In what attorneys characterize as a landmark decision limiting religious deprogramming, the 4th U.S. Circuit Court of Appeals has ruled that federal civil rights laws protect against religious as well as racial discrimination.

The decision, in a case brought by a Unification Church member who charged that his parents had kidnaped him in an effort to keep him out of the church, "is going to have a profound effect" on attempts by parents to force sons and daughters to forsake unpopular religions, predicted John E. Harrison, the Alexandria attorney who successfully argued the case.

The appeals court ruled that the parents of Thomas Ward, 28, conspired with 31 other persons to deprive him of his civil rights by kidnaping him while he was on his way back to the church in New York after a Thanksgiving Day visit to his family in 1979.

Ward alleged that he was held captive for 35 days in Virginia Beach and various locations in and around Pittsburgh and subjected to physical and psychological abuse from family members and others who had been engaged to deprogram him.

"We think it reasonable to conclude that religious discrimination, being akin to invidious racial bias, falls within the ambit of the law and that the plaintiff and other members of the Unification Church constitute a class which is entitled to invoke the statutory remedy," said the three-judge appeals court, meeting in Richmond.

"The conspirators did, in fact, interfere with Ward's constitutional right and this is sufficient to support his cause for action," the appeals court said. It noted that interstate travel, of which Ward was deprived by the kidnaping, is "among the rights and privileges of national citizenship." One of the three judges concurring in the unanimous opinion was Judge Clement F. Haynsworth, an unsuccessful Nixon nominee to the Supreme Court.

"Absolutely, it is a landmark decision," said Harrison, who represented Ward in the suit. "It is a certification of where the law should have been with respect to that civil rights statute."

Barrow Blackwell of Norfolk, attorney for Robert and Eugenia Mandelkorn, two of the defendants in the case and lead counsel among the defense attorneys, agreed that the decision was significant. "I think it is the first time the issue has been so neatly framed," he said.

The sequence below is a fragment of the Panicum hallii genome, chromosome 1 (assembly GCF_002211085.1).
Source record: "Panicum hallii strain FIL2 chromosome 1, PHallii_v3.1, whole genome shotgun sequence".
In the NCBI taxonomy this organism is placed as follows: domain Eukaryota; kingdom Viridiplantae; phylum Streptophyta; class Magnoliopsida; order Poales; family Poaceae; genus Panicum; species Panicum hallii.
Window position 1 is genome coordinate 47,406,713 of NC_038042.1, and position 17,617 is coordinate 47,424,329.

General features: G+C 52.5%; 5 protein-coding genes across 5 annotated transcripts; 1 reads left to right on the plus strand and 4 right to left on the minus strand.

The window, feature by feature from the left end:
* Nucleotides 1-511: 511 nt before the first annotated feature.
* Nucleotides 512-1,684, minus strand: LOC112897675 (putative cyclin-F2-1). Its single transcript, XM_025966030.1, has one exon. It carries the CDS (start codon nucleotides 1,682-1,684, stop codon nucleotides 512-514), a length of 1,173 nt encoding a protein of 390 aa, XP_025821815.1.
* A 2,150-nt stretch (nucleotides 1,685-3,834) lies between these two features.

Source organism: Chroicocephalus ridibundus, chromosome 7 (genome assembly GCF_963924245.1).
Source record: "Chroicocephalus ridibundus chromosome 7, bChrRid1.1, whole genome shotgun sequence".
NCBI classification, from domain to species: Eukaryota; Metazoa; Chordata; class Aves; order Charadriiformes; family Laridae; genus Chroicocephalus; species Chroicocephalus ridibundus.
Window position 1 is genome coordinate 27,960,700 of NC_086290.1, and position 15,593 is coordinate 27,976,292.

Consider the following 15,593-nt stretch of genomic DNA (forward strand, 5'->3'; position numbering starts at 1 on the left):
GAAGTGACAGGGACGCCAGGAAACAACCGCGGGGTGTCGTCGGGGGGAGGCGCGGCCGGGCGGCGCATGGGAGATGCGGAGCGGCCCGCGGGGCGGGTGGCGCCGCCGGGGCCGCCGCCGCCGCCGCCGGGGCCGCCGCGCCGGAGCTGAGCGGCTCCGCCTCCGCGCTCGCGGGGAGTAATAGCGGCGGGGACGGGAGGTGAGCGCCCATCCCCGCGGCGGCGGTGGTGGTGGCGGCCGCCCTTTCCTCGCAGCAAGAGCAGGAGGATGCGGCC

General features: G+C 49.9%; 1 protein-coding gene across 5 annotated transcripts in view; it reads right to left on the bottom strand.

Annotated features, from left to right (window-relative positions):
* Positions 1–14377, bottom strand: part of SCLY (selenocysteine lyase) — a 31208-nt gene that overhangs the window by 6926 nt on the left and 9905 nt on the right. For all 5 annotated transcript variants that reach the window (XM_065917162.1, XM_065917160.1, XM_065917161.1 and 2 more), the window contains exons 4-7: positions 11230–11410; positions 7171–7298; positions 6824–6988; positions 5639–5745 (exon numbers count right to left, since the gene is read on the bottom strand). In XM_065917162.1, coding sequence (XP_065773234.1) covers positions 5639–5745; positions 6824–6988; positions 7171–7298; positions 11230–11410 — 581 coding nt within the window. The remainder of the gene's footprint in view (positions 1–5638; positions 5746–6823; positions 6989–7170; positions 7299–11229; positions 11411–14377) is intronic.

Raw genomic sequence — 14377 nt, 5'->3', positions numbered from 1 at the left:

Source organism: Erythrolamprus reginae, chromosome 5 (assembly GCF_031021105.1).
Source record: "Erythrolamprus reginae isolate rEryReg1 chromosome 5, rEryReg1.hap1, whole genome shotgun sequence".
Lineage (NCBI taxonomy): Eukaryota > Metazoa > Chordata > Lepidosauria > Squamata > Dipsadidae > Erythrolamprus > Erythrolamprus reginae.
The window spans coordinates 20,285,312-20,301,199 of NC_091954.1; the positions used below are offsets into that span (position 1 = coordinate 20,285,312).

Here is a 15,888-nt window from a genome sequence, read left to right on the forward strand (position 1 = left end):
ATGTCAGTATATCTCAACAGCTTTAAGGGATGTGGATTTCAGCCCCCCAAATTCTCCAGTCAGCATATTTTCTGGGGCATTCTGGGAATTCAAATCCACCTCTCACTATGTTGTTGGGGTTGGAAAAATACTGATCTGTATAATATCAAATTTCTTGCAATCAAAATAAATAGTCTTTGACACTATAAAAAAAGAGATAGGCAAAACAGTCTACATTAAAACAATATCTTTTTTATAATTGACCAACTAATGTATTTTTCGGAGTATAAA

In addition to recognizing religious discrimination as an area for protection under the civil rights statutes, Harrison said, the appeals court also gave opponents of deprogramming another weapon by noting that "animosity toward members of the Unification Church" was a factor in motivating Ward's parents.

Usually in deprogramming cases, the attorney pointed out, the courts give parents and the agents they hire a kind of "parental immunity," assuming that parents act out of love for and in the best interests of the family member.

"What they are saying, in effect, is that it is impossible for family members to commit certain torts against other family members. That's patently ridiculous." Harrison said. "What you had was the incipient development of bad law," which if unchecked, he speculated, could adversely affect other areas, such as laws relating to child abuse.

The appeals court's refusal to apply the parental immunity principle in the Adams case, he said, "may turn out to be the most salutary effect of the case."

Gary Lamarche of the American Civil Liberties Union in New York, who has handled suits against deprogrammers, speculated that the appeals court decision "may make it easier in the future for young people to sue their parents." While he said he had not yet read the full decision, he added that "any weapon we can use against this practice of deprogramming is needed."

The practice of kidnaping and deprogramming cult members has become as controversial as the alleged religious brainwashing it was devised to counteract. Rabbi Maurice Davis of White Plains, N.Y., pioneer in the anti-cult movement, estimated that there are currently "a dozen or so" full-time, professional deprogrammers, but "hundreds of support systems" manned by volunteers, many of them ex-cult members or parents of cult members.

In his suit, which the appeals court has returned to the U.S. District Court in Norfolk for adjudication, Ward, a Notre Dame graduate, asked for an injunction against his parents to prevent further seizures and approximately $30 million in damages from the 31 coconspirators in the deprogramming. Harrison said the 1979 incident marked the second time Ward's parents had kidnaped him.

Attempts to reach Ward's mother -- his father has died since the filing of the lawsuit -- were unsuccessful. Harrison said that Ward himself is currently in South America.